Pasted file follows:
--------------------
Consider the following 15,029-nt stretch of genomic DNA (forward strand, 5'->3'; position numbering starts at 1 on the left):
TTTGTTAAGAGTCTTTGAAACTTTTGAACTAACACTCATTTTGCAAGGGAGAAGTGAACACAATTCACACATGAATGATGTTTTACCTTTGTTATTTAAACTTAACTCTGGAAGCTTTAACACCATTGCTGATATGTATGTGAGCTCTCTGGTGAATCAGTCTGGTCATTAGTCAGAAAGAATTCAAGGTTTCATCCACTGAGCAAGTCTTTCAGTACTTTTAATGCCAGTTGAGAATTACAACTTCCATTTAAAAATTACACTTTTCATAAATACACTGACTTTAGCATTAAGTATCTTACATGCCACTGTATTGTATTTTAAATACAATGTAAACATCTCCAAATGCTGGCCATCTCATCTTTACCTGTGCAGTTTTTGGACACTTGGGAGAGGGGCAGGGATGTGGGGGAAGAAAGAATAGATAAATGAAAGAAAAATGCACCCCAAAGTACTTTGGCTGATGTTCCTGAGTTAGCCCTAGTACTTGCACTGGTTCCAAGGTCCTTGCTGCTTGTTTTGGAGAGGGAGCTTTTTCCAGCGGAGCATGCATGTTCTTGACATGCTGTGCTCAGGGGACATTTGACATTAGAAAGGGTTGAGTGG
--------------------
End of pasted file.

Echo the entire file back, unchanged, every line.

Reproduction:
Consider the following 15,029-nt stretch of genomic DNA (forward strand, 5'->3'; position numbering starts at 1 on the left):
TTTGTTAAGAGTCTTTGAAACTTTTGAACTAACACTCATTTTGCAAGGGAGAAGTGAACACAATTCACACATGAATGATGTTTTACCTTTGTTATTTAAACTTAACTCTGGAAGCTTTAACACCATTGCTGATATGTATGTGAGCTCTCTGGTGAATCAGTCTGGTCATTAGTCAGAAAGAATTCAAGGTTTCATCCACTGAGCAAGTCTTTCAGTACTTTTAATGCCAGTTGAGAATTACAACTTCCATTTAAAAATTACACTTTTCATAAATACACTGACTTTAGCATTAAGTATCTTACATGCCACTGTATTGTATTTTAAATACAATGTAAACATCTCCAAATGCTGGCCATCTCATCTTTACCTGTGCAGTTTTTGGACACTTGGGAGAGGGGCAGGGATGTGGGGGAAGAAAGAATAGATAAATGAAAGAAAAATGCACCCCAAAGTACTTTGGCTGATGTTCCTGAGTTAGCCCTAGTACTTGCACTGGTTCCAAGGTCCTTGCTGCTTGTTTTGGAGAGGGAGCTTTTTCCAGCGGAGCATGCATGTTCTTGACATGCTGTGCTCAGGGGACATTTGACATTAGAAAGGGTTGAGTGG